— Higher Education Partners’ Michael Perik.

Perik is the CEO of Higher Education Partners, LLC, another education service company. Perik’s firm has worked for Ohio’s Eastern Gateway Community College to open new campuses, to help marketing, recruit, and enroll for online degrees, and to assist in designing online courses. In the original design of the Gateway-DCEH deal, Perik would get the servicing contract for Argosy after Eastern Gateway acquired it, and DCEH would get a piece of that action. DeVos’s team later insisted that the Eastern Gateway servicing contract, like the others, go to Colbeck, though Perik and others could get subcontracts.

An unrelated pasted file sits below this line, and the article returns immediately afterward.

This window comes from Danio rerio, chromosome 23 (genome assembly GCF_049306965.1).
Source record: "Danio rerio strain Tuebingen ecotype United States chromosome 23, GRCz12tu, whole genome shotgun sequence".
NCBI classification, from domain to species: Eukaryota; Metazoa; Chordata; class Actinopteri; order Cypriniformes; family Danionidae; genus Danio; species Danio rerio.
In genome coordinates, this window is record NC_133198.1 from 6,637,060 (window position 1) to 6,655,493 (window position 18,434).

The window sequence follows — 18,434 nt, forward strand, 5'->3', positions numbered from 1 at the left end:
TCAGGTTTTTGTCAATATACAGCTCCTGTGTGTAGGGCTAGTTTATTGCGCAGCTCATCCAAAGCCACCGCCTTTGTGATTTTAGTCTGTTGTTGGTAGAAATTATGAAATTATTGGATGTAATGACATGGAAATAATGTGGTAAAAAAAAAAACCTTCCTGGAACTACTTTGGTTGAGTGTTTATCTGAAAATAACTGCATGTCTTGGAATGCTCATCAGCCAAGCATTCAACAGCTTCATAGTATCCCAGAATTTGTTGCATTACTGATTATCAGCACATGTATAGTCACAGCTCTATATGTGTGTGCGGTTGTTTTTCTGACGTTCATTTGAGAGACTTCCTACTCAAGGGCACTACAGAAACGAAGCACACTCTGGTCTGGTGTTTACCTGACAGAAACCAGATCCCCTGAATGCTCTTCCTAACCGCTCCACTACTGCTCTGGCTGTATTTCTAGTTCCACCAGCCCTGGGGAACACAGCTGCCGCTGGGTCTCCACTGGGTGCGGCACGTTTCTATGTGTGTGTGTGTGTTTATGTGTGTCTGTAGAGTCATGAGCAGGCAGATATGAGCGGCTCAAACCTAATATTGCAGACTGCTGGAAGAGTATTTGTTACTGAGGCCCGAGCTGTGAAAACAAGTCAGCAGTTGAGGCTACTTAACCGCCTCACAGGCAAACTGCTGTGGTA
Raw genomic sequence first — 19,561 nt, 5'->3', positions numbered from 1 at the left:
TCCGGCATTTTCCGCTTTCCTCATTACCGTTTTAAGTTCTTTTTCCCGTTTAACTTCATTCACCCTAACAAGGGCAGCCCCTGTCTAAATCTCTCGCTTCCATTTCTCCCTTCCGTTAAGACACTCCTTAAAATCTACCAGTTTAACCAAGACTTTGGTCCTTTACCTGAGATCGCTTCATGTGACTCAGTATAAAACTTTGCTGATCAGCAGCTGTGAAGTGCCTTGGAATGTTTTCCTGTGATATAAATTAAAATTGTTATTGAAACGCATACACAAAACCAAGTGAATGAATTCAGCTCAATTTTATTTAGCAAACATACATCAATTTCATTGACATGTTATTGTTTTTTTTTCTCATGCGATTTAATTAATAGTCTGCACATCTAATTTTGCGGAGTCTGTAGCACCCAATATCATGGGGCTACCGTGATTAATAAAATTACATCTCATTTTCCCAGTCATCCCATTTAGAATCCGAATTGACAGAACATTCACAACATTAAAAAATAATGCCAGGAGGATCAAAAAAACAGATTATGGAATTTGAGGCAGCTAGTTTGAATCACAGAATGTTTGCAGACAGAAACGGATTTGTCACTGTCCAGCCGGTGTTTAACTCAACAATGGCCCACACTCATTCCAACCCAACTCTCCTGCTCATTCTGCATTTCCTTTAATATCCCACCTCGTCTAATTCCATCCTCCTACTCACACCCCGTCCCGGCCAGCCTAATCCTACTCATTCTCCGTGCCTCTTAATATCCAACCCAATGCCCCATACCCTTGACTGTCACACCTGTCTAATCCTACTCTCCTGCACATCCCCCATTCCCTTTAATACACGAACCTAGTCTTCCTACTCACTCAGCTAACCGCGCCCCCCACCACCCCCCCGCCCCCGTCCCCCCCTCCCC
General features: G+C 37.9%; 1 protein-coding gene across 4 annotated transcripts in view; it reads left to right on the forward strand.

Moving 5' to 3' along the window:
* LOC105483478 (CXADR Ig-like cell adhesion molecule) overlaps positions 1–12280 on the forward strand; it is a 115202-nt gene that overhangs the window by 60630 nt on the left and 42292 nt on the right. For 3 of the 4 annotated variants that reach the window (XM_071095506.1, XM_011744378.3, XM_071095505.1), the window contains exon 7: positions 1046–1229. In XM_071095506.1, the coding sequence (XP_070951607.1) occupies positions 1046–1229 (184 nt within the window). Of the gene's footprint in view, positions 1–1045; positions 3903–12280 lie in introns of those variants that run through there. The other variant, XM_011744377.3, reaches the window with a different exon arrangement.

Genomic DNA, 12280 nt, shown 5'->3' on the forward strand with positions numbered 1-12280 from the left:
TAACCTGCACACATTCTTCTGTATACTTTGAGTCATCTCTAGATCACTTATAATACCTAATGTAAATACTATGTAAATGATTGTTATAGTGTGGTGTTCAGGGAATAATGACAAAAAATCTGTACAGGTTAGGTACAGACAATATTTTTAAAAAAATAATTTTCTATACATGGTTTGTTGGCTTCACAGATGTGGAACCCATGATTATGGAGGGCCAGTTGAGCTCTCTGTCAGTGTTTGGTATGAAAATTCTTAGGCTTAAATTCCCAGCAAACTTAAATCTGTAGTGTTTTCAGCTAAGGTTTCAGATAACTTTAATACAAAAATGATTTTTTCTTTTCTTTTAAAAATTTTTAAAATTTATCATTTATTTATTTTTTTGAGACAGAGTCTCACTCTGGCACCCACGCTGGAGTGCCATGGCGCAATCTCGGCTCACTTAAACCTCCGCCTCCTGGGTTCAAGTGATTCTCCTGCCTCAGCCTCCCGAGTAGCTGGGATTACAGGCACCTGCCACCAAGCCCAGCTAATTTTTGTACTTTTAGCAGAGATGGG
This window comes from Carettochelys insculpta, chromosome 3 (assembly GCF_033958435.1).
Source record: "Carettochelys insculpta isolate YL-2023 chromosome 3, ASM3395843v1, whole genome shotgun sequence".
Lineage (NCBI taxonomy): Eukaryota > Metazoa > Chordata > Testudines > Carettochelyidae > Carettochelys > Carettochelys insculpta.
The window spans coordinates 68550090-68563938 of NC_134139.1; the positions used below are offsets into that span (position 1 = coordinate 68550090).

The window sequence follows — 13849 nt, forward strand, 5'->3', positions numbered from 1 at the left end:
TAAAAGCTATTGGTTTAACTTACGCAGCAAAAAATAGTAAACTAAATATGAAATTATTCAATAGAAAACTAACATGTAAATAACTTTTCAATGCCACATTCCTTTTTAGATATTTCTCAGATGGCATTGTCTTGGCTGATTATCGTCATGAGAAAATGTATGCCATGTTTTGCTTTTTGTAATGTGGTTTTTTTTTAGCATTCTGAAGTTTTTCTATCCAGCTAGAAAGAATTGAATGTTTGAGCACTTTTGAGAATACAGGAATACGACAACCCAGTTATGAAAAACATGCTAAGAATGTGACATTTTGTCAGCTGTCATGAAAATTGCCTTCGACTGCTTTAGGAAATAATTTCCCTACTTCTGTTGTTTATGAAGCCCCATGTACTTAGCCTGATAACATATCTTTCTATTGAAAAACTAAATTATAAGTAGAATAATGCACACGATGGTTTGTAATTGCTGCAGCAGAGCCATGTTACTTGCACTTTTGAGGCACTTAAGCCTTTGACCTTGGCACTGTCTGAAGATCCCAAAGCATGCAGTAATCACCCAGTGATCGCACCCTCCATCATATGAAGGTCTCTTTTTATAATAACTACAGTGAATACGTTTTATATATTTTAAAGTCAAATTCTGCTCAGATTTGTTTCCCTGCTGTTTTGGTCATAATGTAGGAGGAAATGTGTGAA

— The Receiver: Mark Dottore.

There’s the monitor, and there’s also the receiver; it sounds like you’re setting up a home theater.

An experienced court-appointed receiver for financially distressed companies, Dottore had been engaged by DCEH and then was picked as the company’s receiver in a trumped-up lawsuit in federal court in Ohio. Receivership allows DCEH protection from its many creditors — such as landlords, law firms, and lead generation companies — while avoiding bankruptcy, which would automatically end its eligibility for the federal student grants and loans that represent most of its revenue. Needing to account for millions in missing money, Dottore has publicly accused Studio Enterprise of already taking a big cut of the federal money without providing any services.

The receiver’s most recent filing, today, with the Ohio federal court indicates he is trying to find a solution that will cause the DeVos Department to release funds to cover stipends for students at the DCEH schools: